Key EPA programs are facing a steep staffing shortage that some employees worry will imperil critical chemicals work and certain Biden administration priorities, even as advocates say the agency has no real plan for fixing the problem.
Parts of the Office of Chemical Safety and Pollution Prevention lack badly needed personnel, according to agency staff, posing issues for programs focused on new and existing chemicals. EPA is aware of the problem and has noted the need to attract and retain staff within those programs. But critics say that despite the acknowledgement, EPA is doing very little to improve gaps or morale.
"It’s been bad for a really long time," said Kyla Bennett, who directs science policy for the nonprofit watchdog group Public Employees for Environmental Responsibility, about staffing. "I don’t think the public fully understands just how bad. I think they’d be stunned if they knew."
EPA’s chemicals office is tasked with some of the most pressing work facing the Biden administration, including chemical risk assessments and research on per- and polyfluoroalkyl substances, or PFAS. Michal Freedhoff, EPA’s chemicals chief, told the House Energy and Commerce Committee in October that her office was struggling, citing "a staff under stress" operating with "less than 50 percent" of the resources needed to do their jobs (E&E Daily, Oct. 28).
PEER believes the extent of the issue is far greater and questions whether EPA has a real plan to fix the problem. The group filed a public records request asking for documents detailing how the agency is acting to counter scientific staffing hurdles. But EPA turned over only a workforce analysis from 2015 to 2020.
That document, shared with and first reported by E&E News, shows that attrition rates in the Office of Pollution Prevention and Toxics hovered just under 9 percent last year. That office is housed within OCSPP and oversees key risk assessment work for both new and existing chemicals, among other duties.
EPA did not clarify if the attrition rate is still the same for the office, and it is unclear how OPPT might match up to similar parts of the agency. According to the Environmental Data and Governance Initiative, overall staff losses at EPA between 2016 and 2020 were at 7.4 percent, the greatest loss of personnel across government agencies surveyed.
An overall lack of staff isn’t the only problem facing the Office of Pollution Prevention and Toxics — expertise in specific areas is also an issue. PEER noted cancer experts and inhalation specialists as examples of knowledge the agency currently needs. Without that insight, the group cautioned, some of the agency’s most important public health work could be compromised.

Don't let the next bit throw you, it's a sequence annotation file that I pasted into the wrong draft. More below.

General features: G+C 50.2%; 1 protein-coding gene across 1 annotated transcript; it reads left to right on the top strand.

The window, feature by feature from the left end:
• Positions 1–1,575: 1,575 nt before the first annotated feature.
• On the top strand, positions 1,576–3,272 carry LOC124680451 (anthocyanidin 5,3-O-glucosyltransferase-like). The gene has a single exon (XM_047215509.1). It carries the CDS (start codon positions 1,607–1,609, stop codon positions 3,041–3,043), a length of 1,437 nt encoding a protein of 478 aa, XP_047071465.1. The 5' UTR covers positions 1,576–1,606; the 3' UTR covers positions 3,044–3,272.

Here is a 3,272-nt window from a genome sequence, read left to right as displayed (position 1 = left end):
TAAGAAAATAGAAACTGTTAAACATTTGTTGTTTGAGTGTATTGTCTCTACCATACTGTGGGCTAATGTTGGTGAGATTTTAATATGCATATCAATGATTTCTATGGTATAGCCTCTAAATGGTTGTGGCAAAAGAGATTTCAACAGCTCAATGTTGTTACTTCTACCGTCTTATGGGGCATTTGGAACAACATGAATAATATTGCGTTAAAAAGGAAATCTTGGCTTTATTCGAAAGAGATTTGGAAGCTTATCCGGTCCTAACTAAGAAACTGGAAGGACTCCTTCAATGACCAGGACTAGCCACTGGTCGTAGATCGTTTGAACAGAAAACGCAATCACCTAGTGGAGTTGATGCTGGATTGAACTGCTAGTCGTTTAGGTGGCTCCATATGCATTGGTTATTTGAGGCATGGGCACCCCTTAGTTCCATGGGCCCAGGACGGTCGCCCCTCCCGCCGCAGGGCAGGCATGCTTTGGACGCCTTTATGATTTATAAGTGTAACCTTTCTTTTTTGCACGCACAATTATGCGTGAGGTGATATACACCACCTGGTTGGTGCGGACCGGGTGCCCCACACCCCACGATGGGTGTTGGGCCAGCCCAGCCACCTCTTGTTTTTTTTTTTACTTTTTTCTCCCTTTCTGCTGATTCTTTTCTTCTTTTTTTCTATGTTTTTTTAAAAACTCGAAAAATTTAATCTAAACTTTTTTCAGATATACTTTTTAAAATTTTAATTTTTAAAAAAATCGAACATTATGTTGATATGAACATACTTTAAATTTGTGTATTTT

Staffing issues and low morale have been documented issues within the Office of Pollution Prevention and Toxics . A leaked 2020 Federal Employee Viewpoint Survey for the office showed workers were unhappy with many elements of their jobs, to a disproportionate extent relative to other parts of the agency.
For example, across EPA, approximately 20 percent of staff felt they could not "disclose a suspected violation of any law, rule or regulation without fear of reprisal." But for OPPT, that number was 43 percent. It was even higher within that office’s Risk Assessment Division, with 56.1 percent feeling negatively about the issue.
The survey yielded similar trends for questions regarding satisfaction within position and reviews of senior leadership. Certain responses also generated even more dramatic numbers — in response to the statement "my workload is reasonable," more than half of OPPT employees answered negatively. For Risk Assessment Division staff, that number was 79.1 percent.
Those responses came during the Trump administration, which saw turmoil rock the chemicals office repeatedly. But employees say the problems are long-running and have continued under the Biden administration.
Two Office of Chemical Safety and Pollution Prevention staffers confirmed that their office has struggled with limited resources and severe burnout due to limited personnel. They spoke to E&E News on condition of anonymity over concerns of retaliation at work. Both were familiar with staffing and morale issues across OCSPP divisions. They said some of the worst problems were in the New Chemicals Division, which helps assess human and environmental risks from new substances as they enter the marketplace.